Microstock Acceptance Hurdle

Posted on 2/15/2008 by Jim Pickerell | Printable Version | Comments (1)

Many of the worlds most experienced and successful stock photographers - ones with high six-figure annual revenues are considering putting some of their best quality images on microstock sites as a test. But they often find it difficult to get the microstock companies to accept them.

These are photographers who have been selling images through Getty, Corbis and many or the other major agencies and portals for more than a decade. Over the years, they have earned millions from licensing their stock images.

One photographer with thousands of images on gettyimages.com related his experience. He submitted the required three image sample to iStock. He had recently done a major business shoot for Blend and Getty and submitted some of the same sets and props. His goal was to demonstrate three different sides of corporate life - a high demand subject matter. These were not snapshots, but employed complicated lighting with high production values.

All were rejected as "too many similars." Undeterred, the photographer sought to understand how he could change what he was doing to meet iStock's expectations.

It's impossible for photographers to actually talk to an iStock editor for clarification. iStock's public relations explained to Selling Stock that they don't have photo editors, just inspectors. "Inspectors are hand-picked exceptional artists from the iStock community. They aren't editing the overall collection as a classic editor might."

It took several emails, but the photographer finally got a response: "We want our photographers to show a real talent for shooting. In order to do that, we need to see they are capable of shooting different situations. Please re-submit three completely different photographs. These have been turned down so you can no longer submit these."

Being persistent, the veteran photographer submitted a landscape, a new office shot and a a photo of active senior joggers.

The office shot, a strobe lit portrait using a Canon Mark II, was of a business executive with hands resting on a desk (standard Fortune executive type portrait). It was turned down because of focus problems. A review of the raw file at 100% showed the subject's nose, head and tie were all cleanly in focus - no pixelization. The model's knuckles on the table were slightly out of focus. Based on the photographer's experience, this image would have been accepted by Getty, but iStock killed it.

The email explanation that came back was "Our photographs are always in focus. If you can't shoot photographs that are in focus we suggest a couple of magazine articles." They sent links to articles that talked about using tripods and cable releases. A quick review of the iStock site shows that selective focus is often used by their photographers.

This photographer has worked with a number of agencies during his career and never found it so difficult to get his images accepted for marketing.  Colleagues are also baffled by the amount of work it takes to get images into the system.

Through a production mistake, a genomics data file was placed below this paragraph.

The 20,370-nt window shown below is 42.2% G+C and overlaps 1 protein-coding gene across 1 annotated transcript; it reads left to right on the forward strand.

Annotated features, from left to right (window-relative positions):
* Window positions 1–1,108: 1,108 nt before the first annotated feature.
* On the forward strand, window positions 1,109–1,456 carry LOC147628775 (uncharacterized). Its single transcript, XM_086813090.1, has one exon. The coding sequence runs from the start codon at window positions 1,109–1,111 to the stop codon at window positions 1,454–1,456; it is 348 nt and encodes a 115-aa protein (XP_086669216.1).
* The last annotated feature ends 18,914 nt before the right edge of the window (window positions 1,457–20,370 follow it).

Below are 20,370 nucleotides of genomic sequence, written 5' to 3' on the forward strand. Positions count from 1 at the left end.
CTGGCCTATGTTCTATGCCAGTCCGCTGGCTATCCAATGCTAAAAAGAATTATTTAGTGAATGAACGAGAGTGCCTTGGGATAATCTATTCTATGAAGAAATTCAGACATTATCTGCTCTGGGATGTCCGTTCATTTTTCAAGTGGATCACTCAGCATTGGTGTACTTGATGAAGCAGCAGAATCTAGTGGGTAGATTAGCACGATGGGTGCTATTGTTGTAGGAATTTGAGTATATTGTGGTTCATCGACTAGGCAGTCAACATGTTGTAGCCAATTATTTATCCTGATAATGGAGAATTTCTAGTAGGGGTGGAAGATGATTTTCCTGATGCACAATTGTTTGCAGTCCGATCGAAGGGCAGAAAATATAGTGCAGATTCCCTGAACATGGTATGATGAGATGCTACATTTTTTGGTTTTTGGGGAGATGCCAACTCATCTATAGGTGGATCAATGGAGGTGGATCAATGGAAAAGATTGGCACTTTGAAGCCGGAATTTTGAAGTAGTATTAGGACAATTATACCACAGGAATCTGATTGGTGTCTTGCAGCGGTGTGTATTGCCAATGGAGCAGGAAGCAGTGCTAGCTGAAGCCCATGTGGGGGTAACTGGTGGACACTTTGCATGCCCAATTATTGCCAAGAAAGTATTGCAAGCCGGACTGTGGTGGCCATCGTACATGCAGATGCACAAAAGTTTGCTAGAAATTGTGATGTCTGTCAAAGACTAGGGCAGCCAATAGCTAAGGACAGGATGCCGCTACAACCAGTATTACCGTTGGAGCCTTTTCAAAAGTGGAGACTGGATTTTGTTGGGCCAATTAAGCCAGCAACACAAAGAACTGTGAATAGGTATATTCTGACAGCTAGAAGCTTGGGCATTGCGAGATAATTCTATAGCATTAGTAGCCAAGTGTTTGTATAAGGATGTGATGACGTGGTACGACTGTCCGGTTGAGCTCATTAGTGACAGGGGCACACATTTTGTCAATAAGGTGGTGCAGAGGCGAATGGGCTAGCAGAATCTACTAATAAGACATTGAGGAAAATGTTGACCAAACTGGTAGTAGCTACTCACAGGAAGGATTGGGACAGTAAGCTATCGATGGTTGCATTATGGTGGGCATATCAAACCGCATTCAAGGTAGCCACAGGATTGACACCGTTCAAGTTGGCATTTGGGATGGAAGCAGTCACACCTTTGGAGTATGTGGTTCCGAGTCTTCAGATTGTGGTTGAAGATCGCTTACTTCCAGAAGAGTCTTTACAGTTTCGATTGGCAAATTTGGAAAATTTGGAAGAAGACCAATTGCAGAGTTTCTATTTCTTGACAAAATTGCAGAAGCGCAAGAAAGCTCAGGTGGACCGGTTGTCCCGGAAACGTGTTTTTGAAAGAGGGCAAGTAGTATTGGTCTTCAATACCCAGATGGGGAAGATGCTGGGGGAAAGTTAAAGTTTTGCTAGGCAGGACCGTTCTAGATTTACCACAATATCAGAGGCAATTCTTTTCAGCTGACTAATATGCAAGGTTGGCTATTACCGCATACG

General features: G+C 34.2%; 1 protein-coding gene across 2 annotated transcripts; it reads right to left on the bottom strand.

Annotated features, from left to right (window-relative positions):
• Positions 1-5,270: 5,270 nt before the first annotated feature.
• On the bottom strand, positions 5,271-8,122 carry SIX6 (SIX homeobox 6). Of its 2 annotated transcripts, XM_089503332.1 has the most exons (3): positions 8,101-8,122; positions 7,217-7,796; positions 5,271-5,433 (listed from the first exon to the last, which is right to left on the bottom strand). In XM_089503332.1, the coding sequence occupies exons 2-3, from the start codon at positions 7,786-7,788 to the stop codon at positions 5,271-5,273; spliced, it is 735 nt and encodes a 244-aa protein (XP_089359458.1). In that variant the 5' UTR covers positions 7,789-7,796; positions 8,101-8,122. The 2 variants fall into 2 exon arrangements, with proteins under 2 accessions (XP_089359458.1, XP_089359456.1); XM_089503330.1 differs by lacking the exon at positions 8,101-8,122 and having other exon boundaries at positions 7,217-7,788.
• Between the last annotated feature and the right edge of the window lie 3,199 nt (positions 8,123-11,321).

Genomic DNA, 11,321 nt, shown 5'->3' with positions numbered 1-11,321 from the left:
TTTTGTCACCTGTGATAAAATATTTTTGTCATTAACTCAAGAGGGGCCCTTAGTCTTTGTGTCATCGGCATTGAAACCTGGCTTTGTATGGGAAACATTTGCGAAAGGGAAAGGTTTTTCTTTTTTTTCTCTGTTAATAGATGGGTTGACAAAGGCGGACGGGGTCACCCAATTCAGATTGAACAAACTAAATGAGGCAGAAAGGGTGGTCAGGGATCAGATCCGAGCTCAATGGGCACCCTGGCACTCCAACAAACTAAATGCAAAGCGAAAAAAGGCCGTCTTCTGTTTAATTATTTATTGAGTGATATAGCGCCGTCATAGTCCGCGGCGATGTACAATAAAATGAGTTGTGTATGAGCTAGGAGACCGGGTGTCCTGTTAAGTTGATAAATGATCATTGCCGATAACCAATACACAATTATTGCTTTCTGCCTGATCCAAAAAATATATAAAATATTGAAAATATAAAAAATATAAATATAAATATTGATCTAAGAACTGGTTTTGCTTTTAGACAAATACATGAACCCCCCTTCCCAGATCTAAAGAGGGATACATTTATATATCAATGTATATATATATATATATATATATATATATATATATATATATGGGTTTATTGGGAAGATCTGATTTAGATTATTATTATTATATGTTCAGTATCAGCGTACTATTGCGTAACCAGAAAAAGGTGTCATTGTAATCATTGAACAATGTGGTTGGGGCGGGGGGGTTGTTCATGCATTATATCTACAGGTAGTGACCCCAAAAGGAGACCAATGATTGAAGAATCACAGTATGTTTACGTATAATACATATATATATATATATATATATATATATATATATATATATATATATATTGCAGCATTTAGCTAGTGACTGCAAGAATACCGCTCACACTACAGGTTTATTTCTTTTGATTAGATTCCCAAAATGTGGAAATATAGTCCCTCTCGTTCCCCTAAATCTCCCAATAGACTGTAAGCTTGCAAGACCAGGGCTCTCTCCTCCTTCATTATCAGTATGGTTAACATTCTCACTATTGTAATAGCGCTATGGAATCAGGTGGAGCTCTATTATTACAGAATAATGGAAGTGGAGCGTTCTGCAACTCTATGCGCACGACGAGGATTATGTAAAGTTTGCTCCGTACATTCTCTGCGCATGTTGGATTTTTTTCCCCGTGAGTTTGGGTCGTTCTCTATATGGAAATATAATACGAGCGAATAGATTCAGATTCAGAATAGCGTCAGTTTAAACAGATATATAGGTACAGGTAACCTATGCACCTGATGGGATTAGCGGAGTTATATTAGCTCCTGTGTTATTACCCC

As a founding member of Blend, he is appreciative of changing photo needs. "I don't know where the future is headed, but I believe microstock will be a big part of it somewhere down the road."

Copyright © 2008 Jim Pickerell. The above article may not be copied, reproduced, excerpted or distributed in any manner without written permission from the author. All requests should be submitted to Selling Stock at 10319 Westlake Drive, Suite 162, Bethesda, MD 20817, phone 301-251-0720, e-mail: wvz@fpcubgbf.pbz

Jim Pickerell is founder of www.selling-stock.com, an online newsletter that publishes daily. He is also available for personal telephone consultations on pricing and other matters related to stock photography. He occasionally acts as an expert witness on matters related to stock photography. For his current curriculum vitae go to: http://www.jimpickerell.com/Curriculum-Vitae.aspx.  


  • Tom Grill Posted Feb 22, 2008
    I couldn’t agree more with the findings posted here concerning the microstock acceptance process. For two years now, I have been probing the microstock market with test probes of images by submitting similar batches to the top six micro agencies. My findings concur with what is being said here. The acceptance process of microstock is easily one of its weakest links.
    Most of the micro agencies do what iStock does in terms of employing their better talented submitters to judge the work of others. This is akin to having the inmates running the show and the results have been what you might expect – erratic, inconsistent, often arrogant and condescending, inexperienced, and usually not in the best interests of growing a stock company with a strategic collection.
    This amateurish (albeit cheap) process has served these micro agencies well up until now because they have needed to grow their collections exponentially, and because they have had to weed out the tons of substantially substandard material being submitted to them under their egalitarian business model. Problem is, this only works for a little while. Eventually, the collections get heavily weighted with dead wood, and the weeding out process begins. Just ask the larger traditional stock agencies.
    How this image husbanding process is handled can ultimately make or break an agency. The traditional agencies, after substantial growing pains, are now seasoned vets to this process, but the micro companies are still in their infancy in terms of experience. Consequently, they are floundering with issues like this.
    The iStock submission and acceptance routine is one of the worst and most archaic in the micro arena. As top dog in its field, iStock can afford to be arrogant and complacent about making changes to this process – for now. Ultimately, the iStock acceptance process (which is exactly as you report it in this article) winds up creating its own competition. Virtually, all of the good selling images iStock rejects are being submitted, and mostly accepted, by their competitor agencies where they sell quite well. So iStock is losing these sales to its competitors.
    This problem with the submission process is not limited to iStock. Other micro agencies have a similar acceptance routine, and in their cases, too, I can tell you that the images they reject out of my test probes are picked up by all of their competitors and end up with brisk sales. IStock’s acceptance process is also the slowest and most cumbersome in the micro industry. So their competitors are gaining a time advantage on the same material by getting it to market faster.